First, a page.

The majority of women with androgenetic – also called androgenic – alopecia have diffuse thinning on all areas of the scalp. (Men rarely have diffuse thinning but instead have more distinct patterns of baldness.) Some women have a combination of two pattern types.
Androgenic alopecia in women is due to the action of androgens, male hormones that are typically present in only small amounts. Androgenic alopecia can be caused by a variety of factors tied to the actions of hormones, including some ovarian cysts, taking high androgen index birth control pills, pregnancy, and menopause.
Just as in men, the hormone DHT appears to be at least partially to blame for the miniaturisation of hair follicles in women suffering with female pattern baldness. Heredity plays a major factor in the disease.
When your body goes through something traumatic like child birth, malnutrition, a severe infection, major surgery, or extreme stress, it can impact your hair. Many of the 90% or so of hairs in the growing (anagen) or transitional (catagen) phases can actually shift all at once into the resting (telogen) phase.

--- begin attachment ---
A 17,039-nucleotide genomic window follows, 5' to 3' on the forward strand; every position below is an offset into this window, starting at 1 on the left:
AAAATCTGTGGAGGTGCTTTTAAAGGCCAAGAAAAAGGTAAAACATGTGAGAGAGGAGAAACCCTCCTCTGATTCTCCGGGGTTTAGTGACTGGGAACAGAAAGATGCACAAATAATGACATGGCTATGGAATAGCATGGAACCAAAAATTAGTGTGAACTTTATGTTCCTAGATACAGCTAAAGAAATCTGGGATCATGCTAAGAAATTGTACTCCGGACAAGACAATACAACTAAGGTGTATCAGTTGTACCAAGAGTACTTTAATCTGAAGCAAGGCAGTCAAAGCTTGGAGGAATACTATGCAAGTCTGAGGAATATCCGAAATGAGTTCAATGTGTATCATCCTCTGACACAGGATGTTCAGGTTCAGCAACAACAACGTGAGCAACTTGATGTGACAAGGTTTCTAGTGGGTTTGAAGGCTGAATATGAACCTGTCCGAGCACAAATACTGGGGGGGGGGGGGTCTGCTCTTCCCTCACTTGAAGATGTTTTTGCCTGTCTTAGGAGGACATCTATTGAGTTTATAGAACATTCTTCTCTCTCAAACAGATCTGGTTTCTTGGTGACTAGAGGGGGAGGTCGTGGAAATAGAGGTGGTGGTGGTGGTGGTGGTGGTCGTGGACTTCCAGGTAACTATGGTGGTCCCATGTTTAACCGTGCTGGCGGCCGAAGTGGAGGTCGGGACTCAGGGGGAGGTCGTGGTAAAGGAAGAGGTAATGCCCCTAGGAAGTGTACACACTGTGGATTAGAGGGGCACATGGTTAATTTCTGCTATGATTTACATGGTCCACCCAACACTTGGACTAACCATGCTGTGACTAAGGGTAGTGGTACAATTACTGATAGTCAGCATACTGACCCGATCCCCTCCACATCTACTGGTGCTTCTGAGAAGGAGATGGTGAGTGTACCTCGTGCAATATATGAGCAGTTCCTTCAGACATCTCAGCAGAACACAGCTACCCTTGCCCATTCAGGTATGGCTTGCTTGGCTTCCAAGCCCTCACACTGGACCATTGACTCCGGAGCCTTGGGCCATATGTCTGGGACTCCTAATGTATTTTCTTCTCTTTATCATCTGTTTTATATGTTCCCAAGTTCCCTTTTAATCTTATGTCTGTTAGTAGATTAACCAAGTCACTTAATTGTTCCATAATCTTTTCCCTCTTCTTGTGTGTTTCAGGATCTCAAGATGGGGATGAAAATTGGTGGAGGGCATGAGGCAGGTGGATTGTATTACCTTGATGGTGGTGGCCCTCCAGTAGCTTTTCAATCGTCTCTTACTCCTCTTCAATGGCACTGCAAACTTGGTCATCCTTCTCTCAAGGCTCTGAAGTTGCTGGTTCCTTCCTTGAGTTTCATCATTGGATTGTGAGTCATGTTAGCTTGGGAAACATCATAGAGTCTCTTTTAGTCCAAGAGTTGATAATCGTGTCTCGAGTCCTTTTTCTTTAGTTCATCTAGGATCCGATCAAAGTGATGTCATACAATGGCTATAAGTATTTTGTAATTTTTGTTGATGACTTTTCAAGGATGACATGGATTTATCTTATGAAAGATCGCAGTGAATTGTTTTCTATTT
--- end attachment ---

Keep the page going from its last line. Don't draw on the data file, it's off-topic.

An inappropriate inflammatory reaction is behind alopecia areata. A person’s own immune system attacks the roots of hair follicles. Symptoms include patchy shedding of hair, which sometimes develops quite suddenly. About 70% of patients recover their hair within two years, whether or not they receive treatment.
This condition is caused by localized trauma to the hair follicles from tight hairstyles that pull at the hair over time. If the condition is detected early enough, the hair will regrow. Braiding, cornrows, tight ponytails, and extensions are the most common styling causes of traction alopecia.
Anagen effluvium occurs after any insult to the hair follicle that impairs its cellular-level mitotic or metabolic activity. This hair loss is commonly associated with chemotherapy. Since chemotherapy targets rapidly dividing cancer cells, your body’s other rapidly dividing cells — such as hair follicles in the growing (anagen) phase — are also greatly affected. Soon after chemotherapy begins, approximately 90% or more of hairs in the anagen phase can fall out.